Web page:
Unfortunately, Hover is a classic case of a good game built on a shaky foundation. In general, without competent mechanics, the surrounding game can be excellent, but the entire experience will falter as a result. Unfortunately, the movement systems in Hover simply aren’t good enough to hold up the game’s incredibly fast, parkour-themed action. That doesn’t mean that everything here is bad—far from it. It simply means your enjoyment of Hover’s, admittedly great systems and aesthetic will largely be dictated by your ability to put up with these issues.
Platformers cannot thrive without good movement, and the same applies to parkour games, the latter of which characterizes Hover. The entire crux of the title’s gameplay is running, jumping, and grinding across various surfaces. Where things go astray is the fact that the developers didn’t extend an olive branch to the player. Consider Insomniac’s recent title, Marvel’s Spider-Man. A large part of the reason why web-swinging works so effortlessly in that game is because Insomniac actively works to maintain the player’s momentum. Hitting the side of a building should kill the player’s chain of movements, but in Spider-Man, you just begin running along a wall. As long as you’re generally close to a surface, Spider-Man will interact with it. The game doesn’t expect perfection, and Insomniac will pull the player along to make sure they aren’t getting stopped constantly to rebuild momentum.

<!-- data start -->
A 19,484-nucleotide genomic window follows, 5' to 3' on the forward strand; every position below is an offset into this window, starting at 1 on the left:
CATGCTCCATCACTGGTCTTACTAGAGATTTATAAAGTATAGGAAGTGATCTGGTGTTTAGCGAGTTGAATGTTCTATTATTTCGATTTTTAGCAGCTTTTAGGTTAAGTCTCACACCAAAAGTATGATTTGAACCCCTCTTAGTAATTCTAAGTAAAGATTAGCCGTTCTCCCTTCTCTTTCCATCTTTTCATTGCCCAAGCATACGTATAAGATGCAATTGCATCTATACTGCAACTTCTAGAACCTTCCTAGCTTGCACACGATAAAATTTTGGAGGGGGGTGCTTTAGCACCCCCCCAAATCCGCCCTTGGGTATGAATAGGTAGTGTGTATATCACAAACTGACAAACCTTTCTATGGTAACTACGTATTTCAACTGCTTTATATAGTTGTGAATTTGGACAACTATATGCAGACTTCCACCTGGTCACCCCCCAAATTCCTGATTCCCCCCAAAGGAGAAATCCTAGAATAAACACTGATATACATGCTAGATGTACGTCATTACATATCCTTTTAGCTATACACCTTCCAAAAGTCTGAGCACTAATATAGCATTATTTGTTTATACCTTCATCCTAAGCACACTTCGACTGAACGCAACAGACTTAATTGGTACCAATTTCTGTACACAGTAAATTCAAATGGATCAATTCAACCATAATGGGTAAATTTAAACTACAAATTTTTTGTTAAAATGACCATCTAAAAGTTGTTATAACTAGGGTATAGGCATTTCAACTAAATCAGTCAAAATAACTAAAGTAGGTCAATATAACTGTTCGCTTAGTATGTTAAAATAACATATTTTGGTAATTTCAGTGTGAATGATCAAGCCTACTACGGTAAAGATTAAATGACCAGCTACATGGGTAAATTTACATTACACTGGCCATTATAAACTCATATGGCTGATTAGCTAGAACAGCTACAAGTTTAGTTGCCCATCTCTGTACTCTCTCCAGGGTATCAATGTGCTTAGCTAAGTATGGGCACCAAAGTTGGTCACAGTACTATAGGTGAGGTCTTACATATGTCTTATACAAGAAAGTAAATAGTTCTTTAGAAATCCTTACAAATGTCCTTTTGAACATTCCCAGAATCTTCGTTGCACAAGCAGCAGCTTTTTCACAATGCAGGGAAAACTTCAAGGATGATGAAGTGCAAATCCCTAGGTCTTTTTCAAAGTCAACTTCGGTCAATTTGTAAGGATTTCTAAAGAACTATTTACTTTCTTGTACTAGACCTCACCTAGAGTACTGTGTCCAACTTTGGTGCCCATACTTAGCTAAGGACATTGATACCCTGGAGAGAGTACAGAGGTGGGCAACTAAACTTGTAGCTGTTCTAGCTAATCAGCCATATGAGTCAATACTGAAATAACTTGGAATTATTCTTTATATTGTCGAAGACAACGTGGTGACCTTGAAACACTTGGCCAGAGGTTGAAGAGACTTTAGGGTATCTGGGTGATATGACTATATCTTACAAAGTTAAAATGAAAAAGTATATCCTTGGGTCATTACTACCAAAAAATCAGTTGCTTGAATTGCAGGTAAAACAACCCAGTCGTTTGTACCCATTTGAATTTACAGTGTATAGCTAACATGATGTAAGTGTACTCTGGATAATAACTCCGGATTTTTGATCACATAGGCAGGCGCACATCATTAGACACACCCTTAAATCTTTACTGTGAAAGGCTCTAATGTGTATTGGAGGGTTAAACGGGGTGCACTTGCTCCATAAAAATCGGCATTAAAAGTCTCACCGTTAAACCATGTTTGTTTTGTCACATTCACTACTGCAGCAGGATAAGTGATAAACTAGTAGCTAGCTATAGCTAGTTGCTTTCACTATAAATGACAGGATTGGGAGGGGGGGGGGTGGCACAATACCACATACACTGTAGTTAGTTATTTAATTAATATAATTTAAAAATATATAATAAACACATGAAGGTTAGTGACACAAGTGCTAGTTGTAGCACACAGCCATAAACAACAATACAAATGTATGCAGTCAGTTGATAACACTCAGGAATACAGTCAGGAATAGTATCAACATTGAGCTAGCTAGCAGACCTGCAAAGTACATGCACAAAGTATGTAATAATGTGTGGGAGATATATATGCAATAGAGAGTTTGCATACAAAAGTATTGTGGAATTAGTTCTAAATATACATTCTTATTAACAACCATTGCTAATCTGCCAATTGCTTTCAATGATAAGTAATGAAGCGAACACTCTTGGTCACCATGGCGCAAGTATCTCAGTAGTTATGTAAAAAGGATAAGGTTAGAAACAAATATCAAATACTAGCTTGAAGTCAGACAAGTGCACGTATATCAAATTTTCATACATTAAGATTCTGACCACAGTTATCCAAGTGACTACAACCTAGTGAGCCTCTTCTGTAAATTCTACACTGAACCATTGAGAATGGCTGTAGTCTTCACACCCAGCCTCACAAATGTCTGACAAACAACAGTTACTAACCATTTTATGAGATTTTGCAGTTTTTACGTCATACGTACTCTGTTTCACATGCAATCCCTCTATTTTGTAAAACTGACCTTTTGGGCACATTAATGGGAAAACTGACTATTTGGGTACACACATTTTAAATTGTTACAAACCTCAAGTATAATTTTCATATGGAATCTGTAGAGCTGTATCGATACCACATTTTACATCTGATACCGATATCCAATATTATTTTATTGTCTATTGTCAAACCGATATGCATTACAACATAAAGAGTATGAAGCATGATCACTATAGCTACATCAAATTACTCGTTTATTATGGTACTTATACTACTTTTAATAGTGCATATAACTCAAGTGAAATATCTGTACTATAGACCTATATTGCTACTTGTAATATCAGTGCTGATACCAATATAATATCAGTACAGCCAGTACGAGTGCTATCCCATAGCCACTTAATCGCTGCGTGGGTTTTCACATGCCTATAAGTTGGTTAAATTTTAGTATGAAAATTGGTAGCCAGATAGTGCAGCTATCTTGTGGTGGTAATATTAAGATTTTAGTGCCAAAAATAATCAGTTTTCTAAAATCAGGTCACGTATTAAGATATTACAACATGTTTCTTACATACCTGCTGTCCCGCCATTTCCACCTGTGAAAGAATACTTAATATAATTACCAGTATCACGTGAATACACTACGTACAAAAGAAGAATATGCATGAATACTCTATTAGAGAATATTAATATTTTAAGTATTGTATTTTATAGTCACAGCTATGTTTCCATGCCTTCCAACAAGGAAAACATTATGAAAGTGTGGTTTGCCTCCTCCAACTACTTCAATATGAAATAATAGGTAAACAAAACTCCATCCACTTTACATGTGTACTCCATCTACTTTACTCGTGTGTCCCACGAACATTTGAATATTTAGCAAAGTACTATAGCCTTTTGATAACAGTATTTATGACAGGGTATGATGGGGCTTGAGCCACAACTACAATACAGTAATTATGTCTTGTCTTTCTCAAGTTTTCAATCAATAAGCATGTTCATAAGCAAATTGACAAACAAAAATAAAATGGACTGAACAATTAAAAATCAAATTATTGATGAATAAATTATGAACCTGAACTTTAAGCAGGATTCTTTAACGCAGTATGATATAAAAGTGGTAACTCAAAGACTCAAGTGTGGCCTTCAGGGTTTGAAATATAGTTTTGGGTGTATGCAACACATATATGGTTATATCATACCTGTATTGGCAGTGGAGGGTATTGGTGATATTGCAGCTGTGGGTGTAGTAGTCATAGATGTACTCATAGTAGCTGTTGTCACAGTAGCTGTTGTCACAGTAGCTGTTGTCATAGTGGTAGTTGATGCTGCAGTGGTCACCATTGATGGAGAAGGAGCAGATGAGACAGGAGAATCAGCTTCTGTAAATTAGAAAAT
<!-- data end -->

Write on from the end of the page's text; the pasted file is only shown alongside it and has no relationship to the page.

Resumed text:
Hover is nearly the complete opposite. Nothing about the movement here feels fluid or generous. You’ll constantly find yourself sliding off surfaces, missing jumps by a hair or two, or simply flubbing it up, totally breaking your combo and losing score. Losing momentum is so much easier than gaining it, and when combined with Hover’s rather floaty jumps and poor camera control, there was a lot of time where I found myself fighting the game’s systems rather than rising to any sort of actual challenge. Some magnetism on surfaces like rails, narrow platforms, and ledges to keep the player moving forward would go a long way.
This problem is only compounded by Hover’s large, open areas which aren’t well suited to how particular the game’s movement systems are. Running around the game’s opening area left me with a very bad impression. Everything was simply too close, too small, and too hard to land on. While the game does have a very nice time-rewind feature that takes the edge off a missed jump, the lack of any magnetism was acutely felt nonetheless. Rewinding time will decrease some backtracking, but it’ll also drain your energy and kill your momentum. On the flip side, the energy system is one of Hover’s best aspects, and where the movement actually feels good. As you keep up your momentum and chain rail-grinds, flips, and jumps together you’ll build up energy. This can be used to springboard yourself off the ground for a sudden burst of height and speed, which’ll open up even more possibilities. When you can get a good run going, Hover feels great—uncontrolled, but adrenaline-pumping.
I’d liken this most accurately to Sonic the Hedgehog. When you build up speed in Sonic and you’re blazing through Green Hill Zone, the game is twitchy and fun, but not entirely refined. Of course, that pure speed and loose feeling of control makes up for the lack of precision, sort of like clinging for dear life to an inner-tube. But when that enemy, those spikes, or that platform hits you and you’re back to square-one, the game loses a lot of its appeal. The same goes for Hover, when you’re speeding along the game is very fun, but that fun never lasts too long because of how unrefined the core movement is.